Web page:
It was still dark as I walked to the guest cafeteria. The Rosemary bush was waiting:
Early morning walk Caressing the Rosemary The day’s first blessing
Later walking to the chapel to chant with the monks and praise God another blessing from Nature:
The path to worship Covered in Honeysuckle Aroma of God
I have always been blessed to experience the beauty and glory of God in Nature. It was no different at Mepkin Abbey whose beautiful grounds boarding on Cooper River afforded ample opportunities for silent meditation.
In blessed silence I heard the presence of God– Music of Nature
I came to the retreat hoping to grow in love for God and acquiring more of the compassion of Jesus. One day I walked in a labyrinth marked off by wildflowers.
In the labyrinth Unbidden a song arose: More love to Thee
In those seven grace-filled days, I also meditated on Scripture. With the psalmist, I learned to sing my own song, “All my life I will sing to you, my Jesus.” Over and over again as I read in the Gospels, I experienced the glad-hearted kindness of Jesus.
Blessed are the kind For they are children of God Kindness is divine
I was loved by God on this retreat and I returned home with more love and compassion for others–at least for a time. The ordinary world often makes compassion difficult, doesn’t it? So, my growth in love and compassion is far from complete. But in that wonderful retreat perhaps I sprouted a new blossom or two.
Trust in God’s slow work Transformation takes ages For each one of us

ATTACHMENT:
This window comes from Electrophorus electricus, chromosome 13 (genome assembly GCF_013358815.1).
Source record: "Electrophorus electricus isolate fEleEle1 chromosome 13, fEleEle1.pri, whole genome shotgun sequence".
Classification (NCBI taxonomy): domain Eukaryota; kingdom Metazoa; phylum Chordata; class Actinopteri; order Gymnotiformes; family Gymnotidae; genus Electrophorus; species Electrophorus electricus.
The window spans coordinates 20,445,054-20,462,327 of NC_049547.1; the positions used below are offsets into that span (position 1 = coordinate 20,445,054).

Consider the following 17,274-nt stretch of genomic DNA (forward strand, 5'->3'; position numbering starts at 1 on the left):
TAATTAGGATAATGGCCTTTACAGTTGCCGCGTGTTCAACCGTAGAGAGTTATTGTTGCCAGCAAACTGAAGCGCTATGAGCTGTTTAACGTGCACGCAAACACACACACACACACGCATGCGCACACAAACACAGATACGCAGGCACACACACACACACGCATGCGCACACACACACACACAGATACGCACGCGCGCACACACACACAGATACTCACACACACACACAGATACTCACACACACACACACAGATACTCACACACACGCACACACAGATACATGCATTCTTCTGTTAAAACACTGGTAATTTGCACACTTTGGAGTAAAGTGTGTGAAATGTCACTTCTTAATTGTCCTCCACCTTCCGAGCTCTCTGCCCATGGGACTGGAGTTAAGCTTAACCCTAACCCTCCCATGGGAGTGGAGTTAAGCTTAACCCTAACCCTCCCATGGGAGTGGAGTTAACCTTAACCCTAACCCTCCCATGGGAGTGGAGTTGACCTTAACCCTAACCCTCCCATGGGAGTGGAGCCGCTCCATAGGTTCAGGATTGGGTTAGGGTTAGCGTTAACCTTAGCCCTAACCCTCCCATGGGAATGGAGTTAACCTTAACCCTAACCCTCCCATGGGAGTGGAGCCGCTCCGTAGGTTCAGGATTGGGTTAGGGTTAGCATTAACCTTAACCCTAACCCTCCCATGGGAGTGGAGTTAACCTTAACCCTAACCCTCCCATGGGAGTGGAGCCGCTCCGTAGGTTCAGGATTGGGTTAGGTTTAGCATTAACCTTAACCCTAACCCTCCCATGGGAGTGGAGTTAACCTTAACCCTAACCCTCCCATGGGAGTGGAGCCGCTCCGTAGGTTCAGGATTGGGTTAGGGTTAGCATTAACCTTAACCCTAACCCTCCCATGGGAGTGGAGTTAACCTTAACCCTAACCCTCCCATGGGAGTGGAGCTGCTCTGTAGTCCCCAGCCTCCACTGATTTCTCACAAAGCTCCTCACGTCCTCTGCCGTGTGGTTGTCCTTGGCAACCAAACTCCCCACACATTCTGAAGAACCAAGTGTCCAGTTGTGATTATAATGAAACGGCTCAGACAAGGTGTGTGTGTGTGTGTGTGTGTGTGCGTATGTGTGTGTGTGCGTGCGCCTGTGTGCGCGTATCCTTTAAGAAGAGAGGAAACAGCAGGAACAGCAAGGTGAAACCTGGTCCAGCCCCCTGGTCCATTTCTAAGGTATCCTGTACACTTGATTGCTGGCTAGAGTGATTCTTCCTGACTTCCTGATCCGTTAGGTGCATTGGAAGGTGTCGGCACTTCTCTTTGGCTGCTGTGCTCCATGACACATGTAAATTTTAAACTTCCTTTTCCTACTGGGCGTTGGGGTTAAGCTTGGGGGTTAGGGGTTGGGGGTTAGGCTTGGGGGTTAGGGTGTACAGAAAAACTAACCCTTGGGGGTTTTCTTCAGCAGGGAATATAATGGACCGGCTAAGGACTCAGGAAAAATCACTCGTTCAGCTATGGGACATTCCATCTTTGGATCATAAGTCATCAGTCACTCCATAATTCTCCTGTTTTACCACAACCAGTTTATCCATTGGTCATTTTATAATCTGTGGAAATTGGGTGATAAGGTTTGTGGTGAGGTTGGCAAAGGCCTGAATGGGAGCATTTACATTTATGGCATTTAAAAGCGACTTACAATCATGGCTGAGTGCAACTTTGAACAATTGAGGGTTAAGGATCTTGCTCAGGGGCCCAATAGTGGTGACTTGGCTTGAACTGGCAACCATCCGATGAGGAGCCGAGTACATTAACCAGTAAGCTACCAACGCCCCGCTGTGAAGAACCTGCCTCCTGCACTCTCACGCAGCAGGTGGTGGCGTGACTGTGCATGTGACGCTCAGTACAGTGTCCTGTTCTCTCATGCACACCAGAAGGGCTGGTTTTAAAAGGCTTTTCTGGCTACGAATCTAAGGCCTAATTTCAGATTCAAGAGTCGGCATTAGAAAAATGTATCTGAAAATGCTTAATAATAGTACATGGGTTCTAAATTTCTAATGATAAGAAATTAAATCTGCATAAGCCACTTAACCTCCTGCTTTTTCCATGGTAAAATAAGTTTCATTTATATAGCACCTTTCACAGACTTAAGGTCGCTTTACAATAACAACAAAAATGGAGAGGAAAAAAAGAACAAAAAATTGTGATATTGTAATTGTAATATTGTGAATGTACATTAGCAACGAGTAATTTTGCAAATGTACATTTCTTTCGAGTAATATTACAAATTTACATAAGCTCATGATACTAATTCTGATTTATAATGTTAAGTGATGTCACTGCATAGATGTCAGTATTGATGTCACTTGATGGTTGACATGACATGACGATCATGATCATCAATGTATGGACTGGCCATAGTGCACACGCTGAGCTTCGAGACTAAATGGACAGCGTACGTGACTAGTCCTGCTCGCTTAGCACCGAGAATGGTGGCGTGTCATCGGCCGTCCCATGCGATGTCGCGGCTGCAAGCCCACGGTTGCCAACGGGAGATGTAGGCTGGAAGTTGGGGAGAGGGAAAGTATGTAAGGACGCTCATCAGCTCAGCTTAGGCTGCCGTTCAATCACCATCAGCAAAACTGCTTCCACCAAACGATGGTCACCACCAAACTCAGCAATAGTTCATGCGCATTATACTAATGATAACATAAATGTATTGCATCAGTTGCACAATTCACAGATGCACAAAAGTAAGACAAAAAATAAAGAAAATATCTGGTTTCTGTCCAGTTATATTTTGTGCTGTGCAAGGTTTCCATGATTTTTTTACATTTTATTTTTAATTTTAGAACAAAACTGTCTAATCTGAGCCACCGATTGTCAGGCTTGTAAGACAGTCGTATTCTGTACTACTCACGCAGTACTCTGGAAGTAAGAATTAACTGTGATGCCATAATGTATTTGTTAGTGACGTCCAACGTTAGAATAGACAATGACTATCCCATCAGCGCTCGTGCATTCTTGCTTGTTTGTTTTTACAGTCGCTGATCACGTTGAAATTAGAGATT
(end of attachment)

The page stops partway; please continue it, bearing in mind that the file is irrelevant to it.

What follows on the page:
- As always, as you are moved, you may share this with others.
- If you are interested in retreats you may check out this web site: http://www.theanchorage.org.
This may be the last in this series of blogs on spiritual practices that can help us to sharpen the divine image within. All have been time-tested practices that have helped individuals grow spiritually. We have considered silence, journaling, holy reading (lectio divina), Gospel reading, and meditation. Today I want to affirm a newer practice that I have been doing for the past few years. It is composing haiku.
I write haiku for two reasons. First, it is fun. Yes, spiritual practices or disciplines do not have to be onerous. At least some of them can be fun and bring joy.
The second reason is that writing haiku helps me to be present. It helps me to be present to what I see and to what I read. For example, a day or two ago, I was walking around our neighborhood and noticed a tall weed on a hill-side. The ‘weed’ had a bushy head of yellow. Almost immediately haiku began to work its way into my consciousness. Eventually I wrote:
Springtime on hill-side
A four-foot weedy plant grows
Topped by yellow blooms
Writing haiku about nature helps me to be present to God in God’s creation.
Writing haiku also helps me to be present to my devotional reading. I have composed at least one haiku for each of the 150 psalms and I am presently writing a haiku in connection with my Gospel reading of the day. After reading a resurrection story in Luke’s Gospel earlier this week, I wrote the following;
Wild words of foolish women
Jesus is risen
The haiku form in English is simple–lines of 5, 7, and 5 syllables. But straining to make your experience of being present fit that pattern is not necessary. There are times when 4 syllables instead of 5 seem to work best. However, I do try not to have more syllables than the norm.
I heartily recommend Haiku–the Sacred Art: A Spiritual Practice in Three Lines by Margaret D. McGee. This book helped me to get started with writing haiku as a spiritual practice. It is a treasure.
Demanding one’s attention
Centering on truth